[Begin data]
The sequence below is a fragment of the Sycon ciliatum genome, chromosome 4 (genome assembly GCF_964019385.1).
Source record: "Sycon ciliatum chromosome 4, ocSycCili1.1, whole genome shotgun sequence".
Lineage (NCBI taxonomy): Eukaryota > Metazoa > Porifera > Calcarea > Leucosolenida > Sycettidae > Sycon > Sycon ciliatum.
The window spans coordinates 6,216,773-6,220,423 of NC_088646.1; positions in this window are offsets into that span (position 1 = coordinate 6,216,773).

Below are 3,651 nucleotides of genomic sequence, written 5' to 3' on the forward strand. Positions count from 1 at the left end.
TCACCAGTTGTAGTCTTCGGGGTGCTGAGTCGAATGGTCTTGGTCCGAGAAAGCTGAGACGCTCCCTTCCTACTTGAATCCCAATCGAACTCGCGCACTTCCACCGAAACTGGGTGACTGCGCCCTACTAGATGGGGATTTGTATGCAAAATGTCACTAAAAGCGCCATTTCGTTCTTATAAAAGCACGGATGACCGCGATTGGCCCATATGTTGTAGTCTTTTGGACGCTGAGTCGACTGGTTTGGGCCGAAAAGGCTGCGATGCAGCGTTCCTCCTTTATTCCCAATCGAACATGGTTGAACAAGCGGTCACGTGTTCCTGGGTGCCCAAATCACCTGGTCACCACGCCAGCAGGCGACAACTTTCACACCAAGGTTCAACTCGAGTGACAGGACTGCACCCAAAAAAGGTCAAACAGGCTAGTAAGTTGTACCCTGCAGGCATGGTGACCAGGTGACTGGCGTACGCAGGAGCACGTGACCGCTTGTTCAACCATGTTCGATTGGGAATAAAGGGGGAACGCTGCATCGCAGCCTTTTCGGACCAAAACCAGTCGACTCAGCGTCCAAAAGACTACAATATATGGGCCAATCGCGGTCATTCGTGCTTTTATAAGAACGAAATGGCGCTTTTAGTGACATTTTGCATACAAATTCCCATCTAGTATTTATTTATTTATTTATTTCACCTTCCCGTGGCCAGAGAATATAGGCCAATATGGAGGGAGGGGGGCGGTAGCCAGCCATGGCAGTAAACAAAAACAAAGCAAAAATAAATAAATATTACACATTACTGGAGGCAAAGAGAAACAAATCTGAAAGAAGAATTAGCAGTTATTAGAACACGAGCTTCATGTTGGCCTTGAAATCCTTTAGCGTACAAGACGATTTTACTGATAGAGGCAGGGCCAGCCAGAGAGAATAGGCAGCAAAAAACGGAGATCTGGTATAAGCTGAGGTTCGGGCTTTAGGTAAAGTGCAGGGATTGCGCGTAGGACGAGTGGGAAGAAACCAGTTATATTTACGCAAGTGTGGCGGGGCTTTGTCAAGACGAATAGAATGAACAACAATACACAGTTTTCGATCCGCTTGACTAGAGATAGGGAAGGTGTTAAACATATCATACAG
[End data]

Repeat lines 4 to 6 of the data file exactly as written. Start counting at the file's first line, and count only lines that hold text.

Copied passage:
The window spans coordinates 6,216,773-6,220,423 of NC_088646.1; positions in this window are offsets into that span (position 1 = coordinate 6,216,773).

Below are 3,651 nucleotides of genomic sequence, written 5' to 3' on the forward strand. Positions count from 1 at the left end.
TCACCAGTTGTAGTCTTCGGGGTGCTGAGTCGAATGGTCTTGGTCCGAGAAAGCTGAGACGCTCCCTTCCTACTTGAATCCCAATCGAACTCGCGCACTTCCACCGAAACTGGGTGACTGCGCCCTACTAGATGGGGATTTGTATGCAAAATGTCACTAAAAGCGCCATTTCGTTCTTATAAAAGCACGGATGACCGCGATTGGCCCATATGTTGTAGTCTTTTGGACGCTGAGTCGACTGGTTTGGGCCGAAAAGGCTGCGATGCAGCGTTCCTCCTTTATTCCCAATCGAACATGGTTGAACAAGCGGTCACGTGTTCCTGGGTGCCCAAATCACCTGGTCACCACGCCAGCAGGCGACAACTTTCACACCAAGGTTCAACTCGAGTGACAGGACTGCACCCAAAAAAGGTCAAACAGGCTAGTAAGTTGTACCCTGCAGGCATGGTGACCAGGTGACTGGCGTACGCAGGAGCACGTGACCGCTTGTTCAACCATGTTCGATTGGGAATAAAGGGGGAACGCTGCATCGCAGCCTTTTCGGACCAAAACCAGTCGACTCAGCGTCCAAAAGACTACAATATATGGGCCAATCGCGGTCATTCGTGCTTTTATAAGAACGAAATGGCGCTTTTAGTGACATTTTGCATACAAATTCCCATCTAGTATTTATTTATTTATTTATTTCACCTTCCCGTGGCCAGAGAATATAGGCCAATATGGAGGGAGGGGGGCGGTAGCCAGCCATGGCAGTAAACAAAAACAAAGCAAAAATAAATAAATATTACACATTACTGGAGGCAAAGAGAAACAAATCTGAAAGAAGAATTAGCAGTTATTAGAACACGAGCTTCATGTTGGCCTTGAAATCCTTTAGCGTACAAGACGATTTTACTGATAGAGGCAGGGCCAGCCAGAGAGAATAGGCAGCAAAAAACGGAGATCTGGTATAAGCTGAGGTTCGGGCTTTAGGTAAAGTGCAGGGATTGCGCGTAGGACGAGTGGGAAGAAACCAGTTATATTTACGCAAGTGTGGCGGGGCTTTGTCAAGACGAATAGAATGAACAACAATACACAGTTTTCGATCCGCTTGACTAGAGATAGGGAAGGTGTTAAACATATCATACAG